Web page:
Lauryn’s group The Fugees who put out the diamond-selling album The Score the same year as It Was Written wasn’t rapping with Nas on “If I Ruled the World,” she was singing.
Where were the creatively grimy beats from Pete Rock and Q-Tip? They were replaced by a slicker sound from The Trackmasters and Dr. Dre.
Had Nas sold out from being a street discipline to claiming a mafioso thug image as Nas Escobar?
Was Nas trading stylistic sides and following the West Coast Dr. Dre in the midst of the media-exploited East-Coast-West Coast beef that was between 2Pac and The Notorious B.I.G.?
Between It Was Written and the heavily Dr. Dre-produced super group album from The Firm, consisting of Nas, AZ, Foxy Brown, and Nature—Nas had his own followers fairly confused.
Crossing The Threshold
Financially, both It Was Written in 1996 and The Firm’s album in 1997 seemed to outsell Illmatic… but lack the debut’s unanimous critical acclaim.
Was there a way that Nas could combine the hood philosopher of Illmatic with the gangsta perspective of It Was Written?
This attempt took place at the end of the millennium in 1999 when Nas dropped two albums: I Am… and Nastradamus.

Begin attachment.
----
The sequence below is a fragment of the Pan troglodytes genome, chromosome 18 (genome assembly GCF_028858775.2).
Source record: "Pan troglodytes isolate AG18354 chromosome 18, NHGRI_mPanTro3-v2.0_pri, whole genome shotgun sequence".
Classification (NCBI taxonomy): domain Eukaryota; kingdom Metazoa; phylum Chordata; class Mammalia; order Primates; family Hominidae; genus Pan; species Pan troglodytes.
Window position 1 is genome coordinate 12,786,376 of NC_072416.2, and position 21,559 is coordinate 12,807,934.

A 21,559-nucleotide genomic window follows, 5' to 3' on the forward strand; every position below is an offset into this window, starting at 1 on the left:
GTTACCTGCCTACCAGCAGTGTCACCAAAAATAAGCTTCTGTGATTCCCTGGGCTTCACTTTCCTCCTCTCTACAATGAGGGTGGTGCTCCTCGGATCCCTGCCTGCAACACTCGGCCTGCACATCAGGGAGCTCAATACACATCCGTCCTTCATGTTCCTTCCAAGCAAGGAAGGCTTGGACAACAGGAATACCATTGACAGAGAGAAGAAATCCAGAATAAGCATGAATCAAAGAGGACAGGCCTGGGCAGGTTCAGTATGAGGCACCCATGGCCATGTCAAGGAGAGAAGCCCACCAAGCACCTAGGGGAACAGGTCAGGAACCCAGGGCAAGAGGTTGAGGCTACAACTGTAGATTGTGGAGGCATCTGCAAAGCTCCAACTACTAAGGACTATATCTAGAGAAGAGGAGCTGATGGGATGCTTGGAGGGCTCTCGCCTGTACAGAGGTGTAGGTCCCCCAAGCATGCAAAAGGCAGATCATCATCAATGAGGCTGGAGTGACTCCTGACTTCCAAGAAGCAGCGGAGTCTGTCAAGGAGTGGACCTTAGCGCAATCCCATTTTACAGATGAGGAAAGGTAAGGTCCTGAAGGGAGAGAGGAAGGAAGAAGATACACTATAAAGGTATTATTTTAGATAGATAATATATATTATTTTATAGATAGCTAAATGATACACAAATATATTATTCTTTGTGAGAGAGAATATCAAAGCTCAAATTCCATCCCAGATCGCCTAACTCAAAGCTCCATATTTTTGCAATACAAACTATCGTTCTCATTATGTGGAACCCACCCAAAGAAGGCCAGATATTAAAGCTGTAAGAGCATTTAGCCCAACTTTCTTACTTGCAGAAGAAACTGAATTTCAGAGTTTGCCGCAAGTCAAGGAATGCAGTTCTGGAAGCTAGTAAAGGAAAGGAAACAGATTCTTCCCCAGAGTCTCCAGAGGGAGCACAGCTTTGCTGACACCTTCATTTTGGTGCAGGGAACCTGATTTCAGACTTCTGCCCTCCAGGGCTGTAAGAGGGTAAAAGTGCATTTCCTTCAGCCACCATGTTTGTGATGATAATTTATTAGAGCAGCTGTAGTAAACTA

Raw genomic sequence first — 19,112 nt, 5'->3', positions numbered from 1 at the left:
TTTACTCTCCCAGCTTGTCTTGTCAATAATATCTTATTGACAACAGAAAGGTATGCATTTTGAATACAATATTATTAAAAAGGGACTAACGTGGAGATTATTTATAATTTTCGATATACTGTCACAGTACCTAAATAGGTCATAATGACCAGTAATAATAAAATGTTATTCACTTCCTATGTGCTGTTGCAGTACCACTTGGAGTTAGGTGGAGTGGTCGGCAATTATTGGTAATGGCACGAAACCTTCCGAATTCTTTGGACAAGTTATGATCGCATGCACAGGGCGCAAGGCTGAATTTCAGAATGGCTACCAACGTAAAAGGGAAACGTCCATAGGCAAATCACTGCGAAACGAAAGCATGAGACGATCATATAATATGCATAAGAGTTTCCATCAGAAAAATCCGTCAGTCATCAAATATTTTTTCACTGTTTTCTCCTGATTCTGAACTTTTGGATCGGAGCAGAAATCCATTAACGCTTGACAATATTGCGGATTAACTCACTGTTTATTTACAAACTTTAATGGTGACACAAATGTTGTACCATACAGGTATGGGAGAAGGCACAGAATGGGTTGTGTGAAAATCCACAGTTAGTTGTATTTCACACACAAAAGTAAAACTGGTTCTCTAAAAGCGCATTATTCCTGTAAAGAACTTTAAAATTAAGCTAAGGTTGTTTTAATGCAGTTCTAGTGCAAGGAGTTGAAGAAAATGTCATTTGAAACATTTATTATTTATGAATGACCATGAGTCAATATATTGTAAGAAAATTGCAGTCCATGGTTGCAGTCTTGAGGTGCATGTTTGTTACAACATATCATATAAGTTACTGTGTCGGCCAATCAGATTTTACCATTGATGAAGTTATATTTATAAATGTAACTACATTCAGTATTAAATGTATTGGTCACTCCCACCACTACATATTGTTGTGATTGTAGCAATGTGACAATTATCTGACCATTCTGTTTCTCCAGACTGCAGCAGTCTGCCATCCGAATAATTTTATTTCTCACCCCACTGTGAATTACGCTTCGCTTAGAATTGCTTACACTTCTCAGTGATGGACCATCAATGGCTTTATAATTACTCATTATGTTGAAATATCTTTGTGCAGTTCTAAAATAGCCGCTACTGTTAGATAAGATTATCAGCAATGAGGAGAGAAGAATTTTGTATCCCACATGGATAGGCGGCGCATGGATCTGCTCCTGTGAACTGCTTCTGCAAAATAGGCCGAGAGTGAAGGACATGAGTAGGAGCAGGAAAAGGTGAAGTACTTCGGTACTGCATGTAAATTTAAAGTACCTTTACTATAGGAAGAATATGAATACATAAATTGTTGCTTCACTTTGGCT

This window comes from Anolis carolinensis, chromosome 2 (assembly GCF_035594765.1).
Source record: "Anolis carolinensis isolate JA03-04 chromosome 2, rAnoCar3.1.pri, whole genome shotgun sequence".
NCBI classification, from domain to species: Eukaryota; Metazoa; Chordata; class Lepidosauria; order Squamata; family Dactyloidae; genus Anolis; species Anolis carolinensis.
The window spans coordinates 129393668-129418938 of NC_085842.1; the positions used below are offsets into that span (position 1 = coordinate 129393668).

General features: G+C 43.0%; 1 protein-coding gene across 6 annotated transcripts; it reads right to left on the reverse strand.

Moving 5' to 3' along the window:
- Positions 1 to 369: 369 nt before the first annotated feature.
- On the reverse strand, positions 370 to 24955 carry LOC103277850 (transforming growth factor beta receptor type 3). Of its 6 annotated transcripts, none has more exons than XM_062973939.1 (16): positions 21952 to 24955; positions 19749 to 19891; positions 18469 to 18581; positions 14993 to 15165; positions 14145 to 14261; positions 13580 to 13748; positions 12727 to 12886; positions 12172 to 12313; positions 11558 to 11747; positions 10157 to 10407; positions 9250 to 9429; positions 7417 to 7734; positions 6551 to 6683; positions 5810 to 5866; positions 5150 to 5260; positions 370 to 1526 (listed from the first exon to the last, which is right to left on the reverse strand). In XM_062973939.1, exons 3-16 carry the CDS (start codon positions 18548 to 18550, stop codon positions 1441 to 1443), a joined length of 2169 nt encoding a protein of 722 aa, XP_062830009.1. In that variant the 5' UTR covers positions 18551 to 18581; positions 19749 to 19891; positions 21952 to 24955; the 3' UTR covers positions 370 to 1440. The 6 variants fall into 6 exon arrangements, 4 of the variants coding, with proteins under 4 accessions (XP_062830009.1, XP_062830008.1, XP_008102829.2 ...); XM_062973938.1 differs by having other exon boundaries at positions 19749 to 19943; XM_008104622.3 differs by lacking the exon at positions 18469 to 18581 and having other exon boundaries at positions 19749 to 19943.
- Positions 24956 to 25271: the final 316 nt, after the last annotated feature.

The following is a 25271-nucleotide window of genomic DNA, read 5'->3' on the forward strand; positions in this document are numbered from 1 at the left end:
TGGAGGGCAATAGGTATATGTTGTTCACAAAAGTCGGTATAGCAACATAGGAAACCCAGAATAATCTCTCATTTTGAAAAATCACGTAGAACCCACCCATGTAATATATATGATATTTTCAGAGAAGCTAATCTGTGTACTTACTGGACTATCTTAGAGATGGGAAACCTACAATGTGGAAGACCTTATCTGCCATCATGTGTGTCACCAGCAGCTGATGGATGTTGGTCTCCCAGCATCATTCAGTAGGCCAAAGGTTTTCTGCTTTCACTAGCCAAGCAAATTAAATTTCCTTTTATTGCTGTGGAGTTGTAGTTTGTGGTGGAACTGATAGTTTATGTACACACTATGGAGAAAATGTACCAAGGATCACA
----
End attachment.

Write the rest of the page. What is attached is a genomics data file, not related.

These were originally going to be a double album but were released separately—each continuing the artwork style of a version of Nas in front of Queensbridge Houses.
The I Am… picture Nas as an African pharaoh. The photographer Danny Hastings described it by saying:
“The first one, you have him being a boy, very young. The second was a little bit older. And the third one, he was a king…He already conquered the world. He was on top of the world. He was doing a lot of big things. We came with the concept of making a King Tut sarcophagus piece.”
This album featured two pivotal singles that helped Nas address his haters, literally with the club-rocking hit “Hate Me Now” with P. Diddy.
“Nas is Like” was produced by DJ Premier, and was the rawer Illmatic side of Nas’ hero journey.
Bad Boy – “Test, Allies, Enemies“
Puff Daddy and Nas wasn’t an allegiance that hardcore hip-hop fans were willing to openly embrace back then.
There was a quote-unquote hip-hop culture movement and a more glamour party vibe happening with the radio domination of artists on Diddy’s Bad Boy Records.